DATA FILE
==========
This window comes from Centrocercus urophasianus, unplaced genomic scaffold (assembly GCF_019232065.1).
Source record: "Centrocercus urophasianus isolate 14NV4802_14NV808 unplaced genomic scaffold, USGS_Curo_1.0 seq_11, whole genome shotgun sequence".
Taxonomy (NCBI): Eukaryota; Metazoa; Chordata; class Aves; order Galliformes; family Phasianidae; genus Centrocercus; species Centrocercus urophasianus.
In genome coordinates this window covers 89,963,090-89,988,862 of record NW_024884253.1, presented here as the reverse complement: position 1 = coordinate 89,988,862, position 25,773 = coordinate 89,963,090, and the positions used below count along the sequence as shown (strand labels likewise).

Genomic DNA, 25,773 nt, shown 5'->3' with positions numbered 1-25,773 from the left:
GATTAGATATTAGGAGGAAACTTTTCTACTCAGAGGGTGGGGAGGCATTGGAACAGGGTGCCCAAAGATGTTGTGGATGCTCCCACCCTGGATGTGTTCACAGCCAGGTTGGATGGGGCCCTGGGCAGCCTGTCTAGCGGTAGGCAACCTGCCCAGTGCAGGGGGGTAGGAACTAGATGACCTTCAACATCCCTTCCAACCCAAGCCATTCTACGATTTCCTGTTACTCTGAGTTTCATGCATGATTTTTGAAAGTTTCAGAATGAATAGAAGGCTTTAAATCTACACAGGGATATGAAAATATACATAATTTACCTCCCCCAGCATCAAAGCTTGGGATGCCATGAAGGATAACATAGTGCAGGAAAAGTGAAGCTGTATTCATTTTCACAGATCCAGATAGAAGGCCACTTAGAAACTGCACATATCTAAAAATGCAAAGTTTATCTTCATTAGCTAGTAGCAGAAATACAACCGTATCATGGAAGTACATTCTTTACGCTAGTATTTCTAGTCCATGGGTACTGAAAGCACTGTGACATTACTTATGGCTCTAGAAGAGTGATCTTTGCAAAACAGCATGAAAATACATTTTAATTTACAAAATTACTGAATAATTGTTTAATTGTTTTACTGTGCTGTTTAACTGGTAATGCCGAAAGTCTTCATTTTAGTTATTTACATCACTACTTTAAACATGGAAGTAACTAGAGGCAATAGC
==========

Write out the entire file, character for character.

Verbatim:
This window comes from Centrocercus urophasianus, unplaced genomic scaffold (assembly GCF_019232065.1).
Source record: "Centrocercus urophasianus isolate 14NV4802_14NV808 unplaced genomic scaffold, USGS_Curo_1.0 seq_11, whole genome shotgun sequence".
Taxonomy (NCBI): Eukaryota; Metazoa; Chordata; class Aves; order Galliformes; family Phasianidae; genus Centrocercus; species Centrocercus urophasianus.
In genome coordinates this window covers 89,963,090-89,988,862 of record NW_024884253.1, presented here as the reverse complement: position 1 = coordinate 89,988,862, position 25,773 = coordinate 89,963,090, and the positions used below count along the sequence as shown (strand labels likewise).

Genomic DNA, 25,773 nt, shown 5'->3' with positions numbered 1-25,773 from the left:
GATTAGATATTAGGAGGAAACTTTTCTACTCAGAGGGTGGGGAGGCATTGGAACAGGGTGCCCAAAGATGTTGTGGATGCTCCCACCCTGGATGTGTTCACAGCCAGGTTGGATGGGGCCCTGGGCAGCCTGTCTAGCGGTAGGCAACCTGCCCAGTGCAGGGGGGTAGGAACTAGATGACCTTCAACATCCCTTCCAACCCAAGCCATTCTACGATTTCCTGTTACTCTGAGTTTCATGCATGATTTTTGAAAGTTTCAGAATGAATAGAAGGCTTTAAATCTACACAGGGATATGAAAATATACATAATTTACCTCCCCCAGCATCAAAGCTTGGGATGCCATGAAGGATAACATAGTGCAGGAAAAGTGAAGCTGTATTCATTTTCACAGATCCAGATAGAAGGCCACTTAGAAACTGCACATATCTAAAAATGCAAAGTTTATCTTCATTAGCTAGTAGCAGAAATACAACCGTATCATGGAAGTACATTCTTTACGCTAGTATTTCTAGTCCATGGGTACTGAAAGCACTGTGACATTACTTATGGCTCTAGAAGAGTGATCTTTGCAAAACAGCATGAAAATACATTTTAATTTACAAAATTACTGAATAATTGTTTAATTGTTTTACTGTGCTGTTTAACTGGTAATGCCGAAAGTCTTCATTTTAGTTATTTACATCACTACTTTAAACATGGAAGTAACTAGAGGCAATAGC